O’Dell discusses the fact that the Old Testament has many historical information gaps as the stories are rewritten through the centuries. Though based on historical events, stories center on people that include Moses, Samuel, Saul, David, Solomon, Abraham, Isaac, and Jacob. There is a definite patriarchal narrative in which the men entered into a personal relationship with a deity – a ritual called covenant-making. Ritual is a big part of modern-day religion. The author describes the ancient rituals of purifications, sacrifices and offerings, and sanctification (think: baptism), all of which exist in new forms today. During the time of tribal patriarchs is when the first grains of monotheism emerged which united tribal people differently than by legality, and sacrifice and purification became the pillars of worship.
Israel was chosen by Yahweh as a covenant people in an act of divine mercy. Israel was expected to respond with holiness and always strive for pureness. The book of Deuteronomy codified rituals and the meaning of piety. Deuteronomy included the belief in divine blessings and punishment, but it also added a strong belief that obedience and disobedience in one’s heart could be measured by the code. People had to follow the ritual code to get blessings. The question became: What does it mean when faith does not bring expected blessings but rather hardship? The prophet Habakkuk answered by concluding it is faith in God and not sacrificial rituals that matter. Over time, opposing messages emerged in which the prophets say Yahweh wants a personal sense of justice and righteousness, while the priests said people must follow rituals of the Temple Law. This is easily relatable to modern times in which people are told they must believe a certain way (could be about abortion, God’s blessings, politics, etc.) to receive blessings.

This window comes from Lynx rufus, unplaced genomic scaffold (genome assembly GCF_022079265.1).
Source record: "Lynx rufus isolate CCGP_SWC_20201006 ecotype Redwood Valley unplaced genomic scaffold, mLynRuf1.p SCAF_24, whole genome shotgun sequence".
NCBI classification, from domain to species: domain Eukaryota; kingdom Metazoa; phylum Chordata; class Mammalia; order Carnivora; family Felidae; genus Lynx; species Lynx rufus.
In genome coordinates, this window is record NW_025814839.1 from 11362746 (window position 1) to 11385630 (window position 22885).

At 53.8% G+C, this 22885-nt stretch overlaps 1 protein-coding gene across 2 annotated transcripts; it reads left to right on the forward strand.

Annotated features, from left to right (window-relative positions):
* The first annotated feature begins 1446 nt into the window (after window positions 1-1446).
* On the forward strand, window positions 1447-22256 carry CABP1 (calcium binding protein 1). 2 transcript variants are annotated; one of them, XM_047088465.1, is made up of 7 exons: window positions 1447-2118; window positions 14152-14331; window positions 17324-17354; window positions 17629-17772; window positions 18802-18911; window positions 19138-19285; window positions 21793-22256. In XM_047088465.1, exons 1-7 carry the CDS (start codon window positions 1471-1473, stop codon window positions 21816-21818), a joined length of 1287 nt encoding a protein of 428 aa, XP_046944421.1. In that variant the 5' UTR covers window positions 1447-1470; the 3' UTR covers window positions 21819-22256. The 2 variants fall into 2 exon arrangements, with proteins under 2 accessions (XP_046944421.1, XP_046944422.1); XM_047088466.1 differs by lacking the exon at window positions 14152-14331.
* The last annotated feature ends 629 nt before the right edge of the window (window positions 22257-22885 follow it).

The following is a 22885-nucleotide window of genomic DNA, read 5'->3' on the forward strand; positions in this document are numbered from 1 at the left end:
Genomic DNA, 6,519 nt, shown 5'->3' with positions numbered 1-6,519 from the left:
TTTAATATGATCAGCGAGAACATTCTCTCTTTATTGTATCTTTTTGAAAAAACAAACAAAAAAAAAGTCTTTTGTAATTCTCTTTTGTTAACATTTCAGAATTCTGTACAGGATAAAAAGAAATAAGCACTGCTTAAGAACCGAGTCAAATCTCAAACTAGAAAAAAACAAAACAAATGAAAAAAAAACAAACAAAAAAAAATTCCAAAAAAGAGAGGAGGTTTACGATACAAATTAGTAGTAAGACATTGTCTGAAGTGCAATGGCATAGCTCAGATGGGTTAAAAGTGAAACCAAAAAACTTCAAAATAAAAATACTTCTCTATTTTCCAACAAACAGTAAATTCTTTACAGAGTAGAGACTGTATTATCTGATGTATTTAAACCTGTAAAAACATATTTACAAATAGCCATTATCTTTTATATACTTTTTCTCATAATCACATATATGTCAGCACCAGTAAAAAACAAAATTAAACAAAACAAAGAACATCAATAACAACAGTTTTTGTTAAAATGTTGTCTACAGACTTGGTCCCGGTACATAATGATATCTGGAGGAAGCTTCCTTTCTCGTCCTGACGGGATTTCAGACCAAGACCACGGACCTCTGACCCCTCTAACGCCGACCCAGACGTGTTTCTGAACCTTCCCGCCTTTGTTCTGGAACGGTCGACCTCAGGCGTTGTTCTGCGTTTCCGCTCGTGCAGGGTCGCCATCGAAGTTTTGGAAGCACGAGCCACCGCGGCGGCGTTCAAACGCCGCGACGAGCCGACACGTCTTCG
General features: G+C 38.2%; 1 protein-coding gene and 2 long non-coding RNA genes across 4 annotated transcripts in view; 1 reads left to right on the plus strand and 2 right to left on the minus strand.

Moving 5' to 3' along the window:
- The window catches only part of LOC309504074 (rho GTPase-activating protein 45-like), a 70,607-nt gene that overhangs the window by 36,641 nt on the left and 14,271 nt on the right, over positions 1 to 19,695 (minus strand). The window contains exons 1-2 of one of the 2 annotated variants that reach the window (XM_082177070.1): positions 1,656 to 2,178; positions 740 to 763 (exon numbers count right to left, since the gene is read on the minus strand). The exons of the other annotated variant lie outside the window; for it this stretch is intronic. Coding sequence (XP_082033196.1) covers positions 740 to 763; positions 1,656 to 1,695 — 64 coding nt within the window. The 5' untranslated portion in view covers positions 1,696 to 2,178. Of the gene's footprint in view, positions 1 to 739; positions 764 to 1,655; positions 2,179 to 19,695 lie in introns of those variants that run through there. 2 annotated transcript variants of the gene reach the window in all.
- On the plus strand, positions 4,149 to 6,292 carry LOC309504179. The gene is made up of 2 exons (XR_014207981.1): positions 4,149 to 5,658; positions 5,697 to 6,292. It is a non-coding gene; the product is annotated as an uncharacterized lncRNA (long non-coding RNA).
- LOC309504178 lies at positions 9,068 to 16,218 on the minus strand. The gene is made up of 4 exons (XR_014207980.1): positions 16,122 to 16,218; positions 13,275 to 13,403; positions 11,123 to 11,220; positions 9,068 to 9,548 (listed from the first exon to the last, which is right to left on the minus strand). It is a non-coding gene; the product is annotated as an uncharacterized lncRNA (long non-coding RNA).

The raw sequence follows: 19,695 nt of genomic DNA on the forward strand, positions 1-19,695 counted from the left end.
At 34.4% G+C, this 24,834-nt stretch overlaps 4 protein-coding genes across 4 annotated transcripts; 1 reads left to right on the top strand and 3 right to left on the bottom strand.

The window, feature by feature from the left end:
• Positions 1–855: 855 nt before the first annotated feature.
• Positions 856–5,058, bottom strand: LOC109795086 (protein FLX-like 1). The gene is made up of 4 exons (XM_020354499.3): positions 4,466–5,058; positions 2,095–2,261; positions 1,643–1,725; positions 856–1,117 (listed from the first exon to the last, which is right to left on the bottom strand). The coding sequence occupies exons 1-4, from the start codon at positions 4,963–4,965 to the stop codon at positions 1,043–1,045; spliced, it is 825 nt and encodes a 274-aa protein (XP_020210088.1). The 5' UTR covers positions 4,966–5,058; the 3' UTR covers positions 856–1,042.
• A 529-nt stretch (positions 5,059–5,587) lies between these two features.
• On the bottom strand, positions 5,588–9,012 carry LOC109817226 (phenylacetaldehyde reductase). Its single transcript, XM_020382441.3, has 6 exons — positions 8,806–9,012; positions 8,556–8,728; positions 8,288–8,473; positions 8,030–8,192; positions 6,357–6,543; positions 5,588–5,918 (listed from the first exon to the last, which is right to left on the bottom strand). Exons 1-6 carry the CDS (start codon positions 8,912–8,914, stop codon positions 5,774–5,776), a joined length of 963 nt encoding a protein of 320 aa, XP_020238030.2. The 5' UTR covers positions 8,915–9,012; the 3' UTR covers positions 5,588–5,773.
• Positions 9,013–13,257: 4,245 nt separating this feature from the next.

The author continues to weave his way through history and how events led to the addition of new literature into scriptural writings. After the fall of Jerusalem and the Hebrews were in exile in Babylonia, the temple is replaced with a synagogue, new ideas about astrology and dualism are introduced, and demon mythology is integrated. The synagogue became the seat of worship and new rituals appeared and a priestly class emerged which were considered the only ones who could guide the Hebrews into holiness. This led to stricter rituals and codes of behavior for regaining God’s favor. Traditions became the authority. The prophets had denounced the corruption that accompanies ritualized worship, meaning the priests were reversing their teachings. Corruption includes things like selling penances. The forced paying of taxes to priests and God replaced the original sacrificial offers like the burnt offering of a ram. Malignant spirits (demons or devils) became the source of evil and the cause of disasters. Even today we say, “Why did God do that to me?”
After reviewing the early history that produced the Jewish and Christian faiths, O’Dell continues with a discussion on Old Testament themes. It is a set of historical stories that codifies sacrifice, worship and identity. A major theme is that Yahweh wanted to use Israel to touch all of his creation with loving kindness, justice and mercy, but Israel did not listen. Today, people still are not listening. Instead of focusing on the evil world out there, people should focus on themselves and how they express kindness, justice and mercy each day. Making codified laws and norms does not prove goodness but rather doing the right thing to do God’s will does.
In Part 2, the New Testament is explored. Like the Old Testament, it leaves the reader with many questions about historical gaps, missing information concerning described events and the same stories told in different versions, like the Last Supper. By the time of Jesus, there were two strong influences on Judaism – Greek and Roman. The Greco-Roman hedonistic influence became a threat to the old identity which led to people like Paul railing against homosexuality and prostitution. O’Dell compares this to the influx of immigrants in the 19th century in which local ethnic churches tried to maintain native customers in a new world that ministers called materialistic and sinful.